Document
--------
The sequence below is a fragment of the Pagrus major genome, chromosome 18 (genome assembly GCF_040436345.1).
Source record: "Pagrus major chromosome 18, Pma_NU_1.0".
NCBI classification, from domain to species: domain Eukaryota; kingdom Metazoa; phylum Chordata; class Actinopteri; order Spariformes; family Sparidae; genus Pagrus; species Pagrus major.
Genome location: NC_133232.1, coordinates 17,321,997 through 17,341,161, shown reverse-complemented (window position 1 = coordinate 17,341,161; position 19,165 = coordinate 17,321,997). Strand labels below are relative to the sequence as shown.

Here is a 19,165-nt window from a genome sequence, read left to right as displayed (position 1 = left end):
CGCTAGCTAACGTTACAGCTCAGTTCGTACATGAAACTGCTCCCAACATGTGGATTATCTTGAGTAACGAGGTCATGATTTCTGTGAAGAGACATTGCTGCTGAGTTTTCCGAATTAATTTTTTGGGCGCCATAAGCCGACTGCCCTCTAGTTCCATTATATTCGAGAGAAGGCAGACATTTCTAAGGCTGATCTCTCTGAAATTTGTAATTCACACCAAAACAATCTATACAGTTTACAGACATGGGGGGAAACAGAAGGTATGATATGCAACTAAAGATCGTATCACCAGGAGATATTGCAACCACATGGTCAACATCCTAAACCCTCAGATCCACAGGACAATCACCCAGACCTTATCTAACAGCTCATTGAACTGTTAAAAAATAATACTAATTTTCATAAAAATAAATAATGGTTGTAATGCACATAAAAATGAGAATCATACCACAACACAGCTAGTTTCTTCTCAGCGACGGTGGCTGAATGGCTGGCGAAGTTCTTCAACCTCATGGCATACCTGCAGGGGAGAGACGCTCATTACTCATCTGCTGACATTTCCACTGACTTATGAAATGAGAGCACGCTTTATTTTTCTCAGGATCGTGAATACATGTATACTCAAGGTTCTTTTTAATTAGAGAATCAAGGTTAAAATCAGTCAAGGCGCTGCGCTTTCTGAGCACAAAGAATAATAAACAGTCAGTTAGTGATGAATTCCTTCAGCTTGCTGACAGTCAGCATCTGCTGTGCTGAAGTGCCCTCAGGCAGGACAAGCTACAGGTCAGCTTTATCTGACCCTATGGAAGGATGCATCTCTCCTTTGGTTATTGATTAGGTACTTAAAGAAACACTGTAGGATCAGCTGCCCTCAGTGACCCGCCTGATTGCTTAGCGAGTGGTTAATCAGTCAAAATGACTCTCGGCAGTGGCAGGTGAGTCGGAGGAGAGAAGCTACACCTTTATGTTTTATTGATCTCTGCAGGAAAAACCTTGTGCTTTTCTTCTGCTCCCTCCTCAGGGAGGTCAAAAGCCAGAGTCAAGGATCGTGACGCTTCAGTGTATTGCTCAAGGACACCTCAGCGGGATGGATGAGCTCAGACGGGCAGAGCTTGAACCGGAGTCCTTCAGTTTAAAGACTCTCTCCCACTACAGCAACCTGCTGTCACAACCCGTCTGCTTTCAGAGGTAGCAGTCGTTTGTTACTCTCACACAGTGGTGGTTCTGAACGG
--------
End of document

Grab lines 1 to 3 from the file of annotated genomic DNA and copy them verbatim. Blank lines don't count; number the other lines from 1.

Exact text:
The sequence below is a fragment of the Pagrus major genome, chromosome 18 (genome assembly GCF_040436345.1).
Source record: "Pagrus major chromosome 18, Pma_NU_1.0".
NCBI classification, from domain to species: domain Eukaryota; kingdom Metazoa; phylum Chordata; class Actinopteri; order Spariformes; family Sparidae; genus Pagrus; species Pagrus major.